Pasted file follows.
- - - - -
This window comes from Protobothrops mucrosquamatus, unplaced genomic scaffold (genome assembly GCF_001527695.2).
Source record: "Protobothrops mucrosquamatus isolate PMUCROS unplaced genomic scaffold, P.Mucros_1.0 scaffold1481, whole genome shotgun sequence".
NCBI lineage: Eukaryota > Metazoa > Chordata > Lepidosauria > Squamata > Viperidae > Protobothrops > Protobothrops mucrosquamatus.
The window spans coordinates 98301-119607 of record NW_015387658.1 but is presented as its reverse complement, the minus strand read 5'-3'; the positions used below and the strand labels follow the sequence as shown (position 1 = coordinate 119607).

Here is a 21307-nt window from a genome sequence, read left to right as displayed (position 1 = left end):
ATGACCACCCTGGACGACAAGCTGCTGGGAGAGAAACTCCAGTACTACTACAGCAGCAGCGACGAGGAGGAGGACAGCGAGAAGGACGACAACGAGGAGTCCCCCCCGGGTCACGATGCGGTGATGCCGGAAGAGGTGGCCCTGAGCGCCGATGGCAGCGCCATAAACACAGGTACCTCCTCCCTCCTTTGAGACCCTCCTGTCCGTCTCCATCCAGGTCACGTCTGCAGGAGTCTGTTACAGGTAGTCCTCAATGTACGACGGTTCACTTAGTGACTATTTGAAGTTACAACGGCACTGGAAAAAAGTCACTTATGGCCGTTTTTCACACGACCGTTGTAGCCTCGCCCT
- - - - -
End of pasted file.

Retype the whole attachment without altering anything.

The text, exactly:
This window comes from Protobothrops mucrosquamatus, unplaced genomic scaffold (genome assembly GCF_001527695.2).
Source record: "Protobothrops mucrosquamatus isolate PMUCROS unplaced genomic scaffold, P.Mucros_1.0 scaffold1481, whole genome shotgun sequence".
NCBI lineage: Eukaryota > Metazoa > Chordata > Lepidosauria > Squamata > Viperidae > Protobothrops > Protobothrops mucrosquamatus.
The window spans coordinates 98301-119607 of record NW_015387658.1 but is presented as its reverse complement, the minus strand read 5'-3'; the positions used below and the strand labels follow the sequence as shown (position 1 = coordinate 119607).

Here is a 21307-nt window from a genome sequence, read left to right as displayed (position 1 = left end):
ATGACCACCCTGGACGACAAGCTGCTGGGAGAGAAACTCCAGTACTACTACAGCAGCAGCGACGAGGAGGAGGACAGCGAGAAGGACGACAACGAGGAGTCCCCCCCGGGTCACGATGCGGTGATGCCGGAAGAGGTGGCCCTGAGCGCCGATGGCAGCGCCATAAACACAGGTACCTCCTCCCTCCTTTGAGACCCTCCTGTCCGTCTCCATCCAGGTCACGTCTGCAGGAGTCTGTTACAGGTAGTCCTCAATGTACGACGGTTCACTTAGTGACTATTTGAAGTTACAACGGCACTGGAAAAAAGTCACTTATGGCCGTTTTTCACACGACCGTTGTAGCCTCGCCCT